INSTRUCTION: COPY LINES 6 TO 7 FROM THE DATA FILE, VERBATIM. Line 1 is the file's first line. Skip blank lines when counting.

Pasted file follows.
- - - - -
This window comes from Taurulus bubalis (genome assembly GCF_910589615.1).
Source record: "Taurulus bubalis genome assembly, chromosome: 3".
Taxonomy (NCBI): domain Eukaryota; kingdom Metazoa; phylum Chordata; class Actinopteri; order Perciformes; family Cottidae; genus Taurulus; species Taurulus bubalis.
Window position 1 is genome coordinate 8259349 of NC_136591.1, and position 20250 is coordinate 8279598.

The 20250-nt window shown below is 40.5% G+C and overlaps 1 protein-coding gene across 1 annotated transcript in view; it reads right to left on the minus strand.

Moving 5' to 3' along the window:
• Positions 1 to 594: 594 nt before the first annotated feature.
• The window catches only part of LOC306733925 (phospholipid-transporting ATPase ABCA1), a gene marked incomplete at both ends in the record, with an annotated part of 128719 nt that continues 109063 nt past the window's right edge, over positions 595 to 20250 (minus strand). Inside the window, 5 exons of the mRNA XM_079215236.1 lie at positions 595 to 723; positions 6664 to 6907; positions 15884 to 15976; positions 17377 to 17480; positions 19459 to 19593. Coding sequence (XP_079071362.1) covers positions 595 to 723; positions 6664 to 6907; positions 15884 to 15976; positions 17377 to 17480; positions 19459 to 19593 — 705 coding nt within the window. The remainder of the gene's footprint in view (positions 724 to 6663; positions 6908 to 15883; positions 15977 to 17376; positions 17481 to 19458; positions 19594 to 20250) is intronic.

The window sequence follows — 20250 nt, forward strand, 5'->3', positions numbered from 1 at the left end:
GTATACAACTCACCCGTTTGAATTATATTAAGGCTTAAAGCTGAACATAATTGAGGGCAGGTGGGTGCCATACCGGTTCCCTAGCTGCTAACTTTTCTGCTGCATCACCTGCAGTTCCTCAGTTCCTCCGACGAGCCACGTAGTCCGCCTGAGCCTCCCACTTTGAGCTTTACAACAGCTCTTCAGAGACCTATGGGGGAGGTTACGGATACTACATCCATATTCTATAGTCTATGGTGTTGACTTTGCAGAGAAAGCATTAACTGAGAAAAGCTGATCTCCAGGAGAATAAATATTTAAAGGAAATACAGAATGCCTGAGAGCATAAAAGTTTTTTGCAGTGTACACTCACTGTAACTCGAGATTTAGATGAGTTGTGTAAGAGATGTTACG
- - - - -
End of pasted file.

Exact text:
Moving 5' to 3' along the window:
• Positions 1 to 594: 594 nt before the first annotated feature.